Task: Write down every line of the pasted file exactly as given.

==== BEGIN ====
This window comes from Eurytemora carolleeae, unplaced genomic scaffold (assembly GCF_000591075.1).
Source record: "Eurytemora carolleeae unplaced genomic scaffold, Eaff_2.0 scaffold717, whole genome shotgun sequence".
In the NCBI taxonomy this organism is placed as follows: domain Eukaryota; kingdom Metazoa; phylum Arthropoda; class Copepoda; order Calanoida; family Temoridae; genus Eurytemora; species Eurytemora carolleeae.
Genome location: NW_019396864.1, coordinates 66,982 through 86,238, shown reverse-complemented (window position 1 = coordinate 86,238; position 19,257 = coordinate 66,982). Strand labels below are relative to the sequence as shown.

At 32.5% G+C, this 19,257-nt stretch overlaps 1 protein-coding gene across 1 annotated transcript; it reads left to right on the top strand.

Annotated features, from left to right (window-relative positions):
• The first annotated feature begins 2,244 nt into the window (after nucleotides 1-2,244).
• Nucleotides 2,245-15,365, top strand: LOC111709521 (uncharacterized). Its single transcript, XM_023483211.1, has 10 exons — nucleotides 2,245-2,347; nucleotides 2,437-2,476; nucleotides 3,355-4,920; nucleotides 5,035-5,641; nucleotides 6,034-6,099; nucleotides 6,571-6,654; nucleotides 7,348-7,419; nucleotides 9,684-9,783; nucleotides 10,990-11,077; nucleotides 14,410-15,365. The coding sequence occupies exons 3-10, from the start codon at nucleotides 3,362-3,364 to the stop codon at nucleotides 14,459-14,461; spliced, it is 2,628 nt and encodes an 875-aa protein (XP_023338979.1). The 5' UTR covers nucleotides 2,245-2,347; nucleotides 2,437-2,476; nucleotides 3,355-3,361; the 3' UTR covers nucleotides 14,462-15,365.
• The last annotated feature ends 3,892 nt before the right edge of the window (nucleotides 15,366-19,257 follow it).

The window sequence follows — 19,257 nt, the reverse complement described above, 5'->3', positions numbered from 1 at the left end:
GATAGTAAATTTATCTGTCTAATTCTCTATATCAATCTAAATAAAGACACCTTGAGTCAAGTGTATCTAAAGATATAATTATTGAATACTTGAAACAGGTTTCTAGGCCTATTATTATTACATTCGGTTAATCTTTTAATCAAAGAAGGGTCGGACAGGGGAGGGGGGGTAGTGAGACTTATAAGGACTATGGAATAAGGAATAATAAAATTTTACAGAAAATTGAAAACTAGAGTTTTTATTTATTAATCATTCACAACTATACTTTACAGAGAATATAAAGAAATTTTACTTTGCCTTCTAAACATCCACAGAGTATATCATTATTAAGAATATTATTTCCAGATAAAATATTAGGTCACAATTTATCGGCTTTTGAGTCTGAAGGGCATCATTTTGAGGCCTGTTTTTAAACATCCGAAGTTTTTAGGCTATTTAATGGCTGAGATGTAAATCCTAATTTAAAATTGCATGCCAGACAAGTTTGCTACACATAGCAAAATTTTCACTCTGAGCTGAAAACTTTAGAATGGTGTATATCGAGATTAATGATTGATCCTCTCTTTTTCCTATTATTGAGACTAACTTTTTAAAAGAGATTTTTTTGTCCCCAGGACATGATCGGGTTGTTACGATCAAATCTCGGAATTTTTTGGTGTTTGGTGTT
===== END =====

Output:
This window comes from Eurytemora carolleeae, unplaced genomic scaffold (assembly GCF_000591075.1).
Source record: "Eurytemora carolleeae unplaced genomic scaffold, Eaff_2.0 scaffold717, whole genome shotgun sequence".
In the NCBI taxonomy this organism is placed as follows: domain Eukaryota; kingdom Metazoa; phylum Arthropoda; class Copepoda; order Calanoida; family Temoridae; genus Eurytemora; species Eurytemora carolleeae.
Genome location: NW_019396864.1, coordinates 66,982 through 86,238, shown reverse-complemented (window position 1 = coordinate 86,238; position 19,257 = coordinate 66,982). Strand labels below are relative to the sequence as shown.

At 32.5% G+C, this 19,257-nt stretch overlaps 1 protein-coding gene across 1 annotated transcript; it reads left to right on the top strand.

Annotated features, from left to right (window-relative positions):
• The first annotated feature begins 2,244 nt into the window (after nucleotides 1-2,244).
• Nucleotides 2,245-15,365, top strand: LOC111709521 (uncharacterized). Its single transcript, XM_023483211.1, has 10 exons — nucleotides 2,245-2,347; nucleotides 2,437-2,476; nucleotides 3,355-4,920; nucleotides 5,035-5,641; nucleotides 6,034-6,099; nucleotides 6,571-6,654; nucleotides 7,348-7,419; nucleotides 9,684-9,783; nucleotides 10,990-11,077; nucleotides 14,410-15,365. The coding sequence occupies exons 3-10, from the start codon at nucleotides 3,362-3,364 to the stop codon at nucleotides 14,459-14,461; spliced, it is 2,628 nt and encodes an 875-aa protein (XP_023338979.1). The 5' UTR covers nucleotides 2,245-2,347; nucleotides 2,437-2,476; nucleotides 3,355-3,361; the 3' UTR covers nucleotides 14,462-15,365.
• The last annotated feature ends 3,892 nt before the right edge of the window (nucleotides 15,366-19,257 follow it).

The window sequence follows — 19,257 nt, the reverse complement described above, 5'->3', positions numbered from 1 at the left end:
GATAGTAAATTTATCTGTCTAATTCTCTATATCAATCTAAATAAAGACACCTTGAGTCAAGTGTATCTAAAGATATAATTATTGAATACTTGAAACAGGTTTCTAGGCCTATTATTATTACATTCGGTTAATCTTTTAATCAAAGAAGGGTCGGACAGGGGAGGGGGGGTAGTGAGACTTATAAGGACTATGGAATAAGGAATAATAAAATTTTACAGAAAATTGAAAACTAGAGTTTTTATTTATTAATCATTCACAACTATACTTTACAGAGAATATAAAGAAATTTTACTTTGCCTTCTAAACATCCACAGAGTATATCATTATTAAGAATATTATTTCCAGATAAAATATTAGGTCACAATTTATCGGCTTTTGAGTCTGAAGGGCATCATTTTGAGGCCTGTTTTTAAACATCCGAAGTTTTTAGGCTATTTAATGGCTGAGATGTAAATCCTAATTTAAAATTGCATGCCAGACAAGTTTGCTACACATAGCAAAATTTTCACTCTGAGCTGAAAACTTTAGAATGGTGTATATCGAGATTAATGATTGATCCTCTCTTTTTCCTATTATTGAGACTAACTTTTTAAAAGAGATTTTTTTGTCCCCAGGACATGATCGGGTTGTTACGATCAAATCTCGGAATTTTTTGGTGTTTGGTGTT